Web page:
On today’s Tuesday Tour we’ll be taking a quick look at Milford station. Milford is actually the first New Haven Line station I had ever been to, many years ago. In terms of photography, however, it was one of the last stations I photographed earlier this month. At about 63 miles from Grand Central, it is at the end portion of the New Haven main line. Travel time to the city is around an hour and a half or more.
Years ago the platform at the station was only long enough to accommodate four train cars, however it has been since elongated and can now fit ten cars. There are three tracks at the station, and two platforms for accessing these tracks. One can cross over to the opposite side by taking a stairwell and walking under the tracks. Although the high-level platforms generally discourage idiots from attempting to cross over the tracks, it has probably happened, hence the spray-painted note from the “Railroad Police.”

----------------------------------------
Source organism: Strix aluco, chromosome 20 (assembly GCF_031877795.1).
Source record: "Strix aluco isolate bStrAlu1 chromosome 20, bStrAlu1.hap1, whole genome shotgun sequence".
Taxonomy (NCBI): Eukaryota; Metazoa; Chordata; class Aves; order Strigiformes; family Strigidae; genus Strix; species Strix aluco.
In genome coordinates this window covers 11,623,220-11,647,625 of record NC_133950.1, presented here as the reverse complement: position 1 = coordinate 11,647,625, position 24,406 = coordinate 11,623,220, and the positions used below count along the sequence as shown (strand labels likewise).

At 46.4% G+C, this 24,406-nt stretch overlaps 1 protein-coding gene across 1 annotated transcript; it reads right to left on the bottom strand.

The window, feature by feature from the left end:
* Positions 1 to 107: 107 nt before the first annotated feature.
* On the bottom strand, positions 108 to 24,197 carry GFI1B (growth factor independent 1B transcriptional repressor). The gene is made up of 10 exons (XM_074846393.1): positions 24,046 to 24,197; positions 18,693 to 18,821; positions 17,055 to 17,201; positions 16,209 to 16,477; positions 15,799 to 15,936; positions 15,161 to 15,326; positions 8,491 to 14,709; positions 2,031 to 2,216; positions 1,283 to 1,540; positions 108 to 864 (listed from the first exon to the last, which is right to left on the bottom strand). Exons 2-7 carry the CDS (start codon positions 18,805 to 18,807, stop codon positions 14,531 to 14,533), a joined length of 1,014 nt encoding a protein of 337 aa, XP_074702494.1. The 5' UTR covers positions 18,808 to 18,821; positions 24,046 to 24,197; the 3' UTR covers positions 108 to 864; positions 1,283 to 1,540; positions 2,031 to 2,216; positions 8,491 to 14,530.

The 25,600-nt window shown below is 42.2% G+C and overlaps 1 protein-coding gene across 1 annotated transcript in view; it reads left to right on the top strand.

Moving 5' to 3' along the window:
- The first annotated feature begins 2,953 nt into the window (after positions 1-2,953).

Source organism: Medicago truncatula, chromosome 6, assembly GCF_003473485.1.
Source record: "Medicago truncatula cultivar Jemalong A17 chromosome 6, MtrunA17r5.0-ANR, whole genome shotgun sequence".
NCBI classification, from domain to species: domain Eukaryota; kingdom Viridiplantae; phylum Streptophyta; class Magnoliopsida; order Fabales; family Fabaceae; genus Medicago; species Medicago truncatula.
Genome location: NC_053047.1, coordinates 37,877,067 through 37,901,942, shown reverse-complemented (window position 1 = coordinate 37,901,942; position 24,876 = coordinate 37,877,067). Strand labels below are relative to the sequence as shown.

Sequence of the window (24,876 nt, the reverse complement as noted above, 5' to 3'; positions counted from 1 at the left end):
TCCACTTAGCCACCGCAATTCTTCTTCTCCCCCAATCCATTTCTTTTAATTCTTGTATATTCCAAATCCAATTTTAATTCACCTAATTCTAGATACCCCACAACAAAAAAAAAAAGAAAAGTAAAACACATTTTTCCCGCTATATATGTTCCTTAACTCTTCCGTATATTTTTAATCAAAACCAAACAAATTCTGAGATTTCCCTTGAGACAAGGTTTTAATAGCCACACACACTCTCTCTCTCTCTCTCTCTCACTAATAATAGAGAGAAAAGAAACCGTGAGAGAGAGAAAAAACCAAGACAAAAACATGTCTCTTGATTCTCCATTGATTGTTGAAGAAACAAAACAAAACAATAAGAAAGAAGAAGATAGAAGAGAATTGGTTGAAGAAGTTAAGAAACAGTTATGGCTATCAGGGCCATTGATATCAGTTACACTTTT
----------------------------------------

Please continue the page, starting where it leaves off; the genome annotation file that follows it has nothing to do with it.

Metro-North conductor Bobby has some nice observations about the changes at Milford, which are certainly worth taking the time to check out.
Old views of Milford station, circa 1950.
Train approaching Milford station. Freight house is visible on the right (it is also visible in the first shot above, in the far background)
When it comes to uses for old, repurposed train stations, Milford has been converted into something a bit different. The old station now goes by the name of the Eastbound Theatre, and is in use by the Milford Fine Arts Council. The side of the building facing the tracks has a sign that reads “Milford Center for the Arts.” Checking out a play at that theatre must be an interesting experience every time an express train passes by.
One of the Hudson Line stations is also now a theatre (Garrison I think). I saw a play there decades ago and remember they’d stop the performance every time a train would go by.